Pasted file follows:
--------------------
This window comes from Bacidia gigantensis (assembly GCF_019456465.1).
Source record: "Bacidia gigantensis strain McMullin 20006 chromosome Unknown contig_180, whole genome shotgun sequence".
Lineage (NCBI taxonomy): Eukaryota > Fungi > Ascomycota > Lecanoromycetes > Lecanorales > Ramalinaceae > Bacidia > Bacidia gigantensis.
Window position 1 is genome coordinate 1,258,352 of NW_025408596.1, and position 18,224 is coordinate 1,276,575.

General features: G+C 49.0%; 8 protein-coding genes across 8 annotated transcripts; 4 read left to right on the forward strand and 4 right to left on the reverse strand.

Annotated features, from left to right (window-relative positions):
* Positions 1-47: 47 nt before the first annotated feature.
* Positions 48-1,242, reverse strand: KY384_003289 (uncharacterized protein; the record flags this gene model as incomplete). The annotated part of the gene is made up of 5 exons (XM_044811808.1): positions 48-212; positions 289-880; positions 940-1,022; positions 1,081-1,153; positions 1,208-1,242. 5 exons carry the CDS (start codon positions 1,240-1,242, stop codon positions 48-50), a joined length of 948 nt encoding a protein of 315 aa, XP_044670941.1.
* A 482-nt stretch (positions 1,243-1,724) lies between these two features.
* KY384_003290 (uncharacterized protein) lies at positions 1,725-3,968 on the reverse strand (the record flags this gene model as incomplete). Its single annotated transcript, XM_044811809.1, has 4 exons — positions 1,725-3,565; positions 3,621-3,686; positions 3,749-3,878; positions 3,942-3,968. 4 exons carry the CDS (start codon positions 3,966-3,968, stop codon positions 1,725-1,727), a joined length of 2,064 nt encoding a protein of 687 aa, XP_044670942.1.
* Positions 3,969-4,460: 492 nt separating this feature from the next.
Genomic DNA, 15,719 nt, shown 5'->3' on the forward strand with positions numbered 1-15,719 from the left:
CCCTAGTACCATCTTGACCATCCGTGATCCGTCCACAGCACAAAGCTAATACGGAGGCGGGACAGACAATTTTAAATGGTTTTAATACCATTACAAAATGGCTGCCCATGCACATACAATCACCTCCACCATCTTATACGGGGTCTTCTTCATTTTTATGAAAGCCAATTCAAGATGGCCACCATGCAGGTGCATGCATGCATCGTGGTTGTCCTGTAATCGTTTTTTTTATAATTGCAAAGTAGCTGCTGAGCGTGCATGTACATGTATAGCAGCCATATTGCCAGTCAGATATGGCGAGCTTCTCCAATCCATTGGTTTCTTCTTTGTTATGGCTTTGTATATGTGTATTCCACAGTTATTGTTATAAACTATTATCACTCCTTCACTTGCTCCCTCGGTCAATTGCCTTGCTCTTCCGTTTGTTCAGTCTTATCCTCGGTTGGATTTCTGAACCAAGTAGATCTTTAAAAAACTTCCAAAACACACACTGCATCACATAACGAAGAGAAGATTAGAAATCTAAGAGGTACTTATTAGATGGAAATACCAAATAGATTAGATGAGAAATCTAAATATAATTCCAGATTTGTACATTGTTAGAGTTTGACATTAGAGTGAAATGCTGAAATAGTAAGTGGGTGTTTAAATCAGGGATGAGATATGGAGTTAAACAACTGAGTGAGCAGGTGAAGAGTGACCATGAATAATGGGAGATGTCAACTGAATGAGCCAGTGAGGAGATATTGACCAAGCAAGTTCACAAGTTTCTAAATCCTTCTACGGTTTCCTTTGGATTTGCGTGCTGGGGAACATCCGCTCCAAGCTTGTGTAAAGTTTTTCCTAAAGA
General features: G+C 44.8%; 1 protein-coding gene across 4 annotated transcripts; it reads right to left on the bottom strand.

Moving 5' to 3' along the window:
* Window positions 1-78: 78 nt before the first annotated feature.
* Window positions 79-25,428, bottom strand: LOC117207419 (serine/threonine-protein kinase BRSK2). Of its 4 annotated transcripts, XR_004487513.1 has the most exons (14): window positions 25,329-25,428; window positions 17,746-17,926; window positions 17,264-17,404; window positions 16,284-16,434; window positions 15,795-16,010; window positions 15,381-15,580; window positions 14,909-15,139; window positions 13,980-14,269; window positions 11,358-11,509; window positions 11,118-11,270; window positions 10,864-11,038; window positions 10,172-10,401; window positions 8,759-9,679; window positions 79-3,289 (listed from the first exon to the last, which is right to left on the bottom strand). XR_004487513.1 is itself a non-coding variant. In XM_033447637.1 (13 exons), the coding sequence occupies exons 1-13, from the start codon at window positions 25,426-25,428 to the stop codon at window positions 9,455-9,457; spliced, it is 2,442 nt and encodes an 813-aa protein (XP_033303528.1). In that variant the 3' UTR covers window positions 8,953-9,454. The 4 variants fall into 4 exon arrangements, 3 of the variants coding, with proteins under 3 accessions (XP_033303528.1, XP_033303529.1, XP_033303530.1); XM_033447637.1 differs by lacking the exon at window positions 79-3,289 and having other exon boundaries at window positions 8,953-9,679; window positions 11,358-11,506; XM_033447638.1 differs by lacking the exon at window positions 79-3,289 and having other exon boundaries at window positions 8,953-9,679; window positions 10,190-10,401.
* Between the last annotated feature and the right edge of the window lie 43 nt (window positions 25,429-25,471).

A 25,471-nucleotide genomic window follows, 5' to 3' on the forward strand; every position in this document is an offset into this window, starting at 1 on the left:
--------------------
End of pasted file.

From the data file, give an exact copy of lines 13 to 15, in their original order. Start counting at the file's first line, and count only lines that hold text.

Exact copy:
CCCTAGTACCATCTTGACCATCCGTGATCCGTCCACAGCACAAAGCTAATACGGAGGCGGGACAGACAATTTTAAATGGTTTTAATACCATTACAAAATGGCTGCCCATGCACATACAATCACCTCCACCATCTTATACGGGGTCTTCTTCATTTTTATGAAAGCCAATTCAAGATGGCCACCATGCAGGTGCATGCATGCATCGTGGTTGTCCTGTAATCGTTTTTTTTATAATTGCAAAGTAGCTGCTGAGCGTGCATGTACATGTATAGCAGCCATATTGCCAGTCAGATATGGCGAGCTTCTCCAATCCATTGGTTTCTTCTTTGTTATGGCTTTGTATATGTGTATTCCACAGTTATTGTTATAAACTATTATCACTCCTTCACTTGCTCCCTCGGTCAATTGCCTTGCTCTTCCGTTTGTTCAGTCTTATCCTCGGTTGGATTTCTGAACCAAGTAGATCTTTAAAAAACTTCCAAAACACACACTGCATCACATAACGAAGAGAAGATTAGAAATCTAAGAGGTACTTATTAGATGGAAATACCAAATAGATTAGATGAGAAATCTAAATATAATTCCAGATTTGTACATTGTTAGAGTTTGACATTAGAGTGAAATGCTGAAATAGTAAGTGGGTGTTTAAATCAGGGATGAGATATGGAGTTAAACAACTGAGTGAGCAGGTGAAGAGTGACCATGAATAATGGGAGATGTCAACTGAATGAGCCAGTGAGGAGATATTGACCAAGCAAGTTCACAAGTTTCTAAATCCTTCTACGGTTTCCTTTGGATTTGCGTGCTGGGGAACATCCGCTCCAAGCTTGTGTAAAGTTTTTCCTAAAGA
General features: G+C 44.8%; 1 protein-coding gene across 4 annotated transcripts; it reads right to left on the bottom strand.

Moving 5' to 3' along the window: